Artist Vs. AIrtist – What will become of artists after the advent of artificial intelligence and image-generating algorithms in the art world?

Feb 10, 2023 | News

The debate on the relationship between art and artificial intelligence (AI) has been heated for several years, but in 2022 it exploded in the media thanks to the appearance of text-to-image algorithms such as Midjourney, Dall-E, Crayon and Stable Diffusion, capable of generating images based on text instructions (prompts).

These AI algorithms are the result of the convergence of three technological “phenomena”: the growth of big data, the development of image recognition and generation algorithms, the development of algorithms for natural language processing and production.

Text-to-image algorithms combine these three components, as they receive a written verbal description of an image to be generated, understand the meaning of the text and then create an image that matches the described characteristics by finding similar features in the huge image archives they explored when trained.

While some see these algorithms as new tools to experiment with, as photography and digital graphics were when they first appeared, others see their use as troubling and a threat to the art industry.

Indeed, artificial intelligence is finding more and more use in numerous professional fields, such as communication, graphics, design, fashion, advertising and journalism, with a potentially significant impact on the work of artists and creatives.

Another concern often raised is the potential of AI generated images to be increasingly indistinguishable from artworks created directly by man.

AI algorithms are trained to recognize structures within real image catalogs, hence developing their own knowledge of the art world, classifying cultural heritage and moving between different artistic styles and movements. The set of images explored constitutes the imagery of artificial intelligence, the source of its historical-theoretical knowledge and its generative capacities.

The very use of archives consisting of existing works of art has raised questions about the infringement of the property of the material protected by copyright from which the algorithms are “inspired”, highlighting the current inadequacy of laws on this subject.

In December 2022, some artists in Italy created a crowdfunding campaign to cover the legal costs needed to push EU institutions to regulate how companies that produce algorithms for creating images collect their data. Concerns from the creative community led the European Parliament on May 11 to approve a new version of the AI Act, more seriously focused on the risks of generative AI.

Other artists have filed lawsuits against these companies for infringing the copyright of millions of artists to train their algorithms. However, some commentators think that these actions could lead to monopolies, favoring larger tech-companies with the financial capacity to procure large quantities of images.

The debate on the use of artificial intelligence in the art world also focuses on the ability of generative AI algorithms applied to art to produce results that can be considered artistic and on the aesthetic and cultural relevance of the images produced.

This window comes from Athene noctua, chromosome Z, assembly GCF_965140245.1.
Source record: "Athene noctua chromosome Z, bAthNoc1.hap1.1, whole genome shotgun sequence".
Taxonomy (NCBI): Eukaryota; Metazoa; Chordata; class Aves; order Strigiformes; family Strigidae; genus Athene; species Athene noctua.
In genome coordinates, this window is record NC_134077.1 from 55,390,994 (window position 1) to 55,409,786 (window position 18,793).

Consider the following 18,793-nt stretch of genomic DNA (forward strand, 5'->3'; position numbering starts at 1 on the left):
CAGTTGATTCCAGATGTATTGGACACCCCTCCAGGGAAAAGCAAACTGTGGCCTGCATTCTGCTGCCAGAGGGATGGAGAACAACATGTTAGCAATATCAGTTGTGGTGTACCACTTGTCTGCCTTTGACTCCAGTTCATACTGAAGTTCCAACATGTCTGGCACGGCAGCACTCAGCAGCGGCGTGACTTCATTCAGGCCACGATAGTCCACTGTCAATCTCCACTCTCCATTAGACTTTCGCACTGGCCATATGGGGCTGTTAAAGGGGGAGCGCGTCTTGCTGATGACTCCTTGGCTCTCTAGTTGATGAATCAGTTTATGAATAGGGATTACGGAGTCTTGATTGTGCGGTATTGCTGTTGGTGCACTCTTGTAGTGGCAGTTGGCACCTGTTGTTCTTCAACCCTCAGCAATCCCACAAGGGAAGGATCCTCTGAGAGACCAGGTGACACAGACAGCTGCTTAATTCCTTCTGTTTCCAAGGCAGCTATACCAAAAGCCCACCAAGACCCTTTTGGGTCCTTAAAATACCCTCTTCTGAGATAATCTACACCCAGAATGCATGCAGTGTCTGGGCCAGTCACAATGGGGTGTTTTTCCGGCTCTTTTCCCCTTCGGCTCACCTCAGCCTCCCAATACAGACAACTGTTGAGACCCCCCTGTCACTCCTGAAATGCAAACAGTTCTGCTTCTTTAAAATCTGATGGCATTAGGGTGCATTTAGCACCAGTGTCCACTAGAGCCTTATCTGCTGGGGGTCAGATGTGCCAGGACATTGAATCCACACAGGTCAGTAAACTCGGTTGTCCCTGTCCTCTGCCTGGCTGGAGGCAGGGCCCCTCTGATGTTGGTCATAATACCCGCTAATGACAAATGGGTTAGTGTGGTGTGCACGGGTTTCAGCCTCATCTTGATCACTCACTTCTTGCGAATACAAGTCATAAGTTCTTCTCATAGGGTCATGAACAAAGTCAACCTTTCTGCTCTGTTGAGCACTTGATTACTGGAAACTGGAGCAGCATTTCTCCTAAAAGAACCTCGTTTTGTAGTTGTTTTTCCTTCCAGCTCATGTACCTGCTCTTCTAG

In August 2022, in an art contest in Colorado, one of the winning artworks was created using the Midjourney algorithm. The news immediately aroused the indignation of the web against the author of the digitally manipulated photography, Jason Allen.

However, many of those who have started using AI in the artistic field, such as Davide Quayola, Refik Anadol and Ian Cheng, were already recognized artists and inserted in the international art system, well before applying this new tool to their work.

The applications of artificial intelligence within art world institutions, such as large museums, foundations and public/private bodies, are mainly focused on the management of artistic heritage, rather than on the generation of new works of art. One such example is the use of facial recognition and detailed analysis techniques to attribute anonymous artwork.

Furthermore, artificial intelligence has been employed in experiments to aid in the restoration of artworks. Another intriguing application involves the identification of recurring visual elements within museum archives, which can then be compared with contemporary images. This comparative analysis provides a valuable insight into the consistent figural characteristics present across various time periods and artistic movements.

In this way, new horizons open up to the public and artists and the conception of art expands through the use of new technologies. However – as usual – to understand in which direction we are going we will have to wait some time for the whole art system to metabolize the change.


Giulio Lughi, L’AI può produrre arte? Non banalizziamo un concetto complesso: poniamoci le giuste domande, Agenda Digitale, March 20, 2023

Vanni Santoni, L’intelligenza artificiale divide gli artisti, L’Essenziale, February 17, 2023

Christian Caliandro, Arte, Intelligenza Artificiale e sofferenza, Artribune, February 6, 2023

Walter Ferri, L’intelligenza artificiale che ha vinto un concorso d’arte è davvero una cosa sbagliata?, Wired, September 20, 2022